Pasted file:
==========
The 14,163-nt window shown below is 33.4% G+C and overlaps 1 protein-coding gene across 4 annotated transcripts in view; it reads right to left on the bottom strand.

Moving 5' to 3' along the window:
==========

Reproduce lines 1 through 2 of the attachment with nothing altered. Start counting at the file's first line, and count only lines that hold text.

The 14,163-nt window shown below is 33.4% G+C and overlaps 1 protein-coding gene across 4 annotated transcripts in view; it reads right to left on the bottom strand.

Moving 5' to 3' along the window: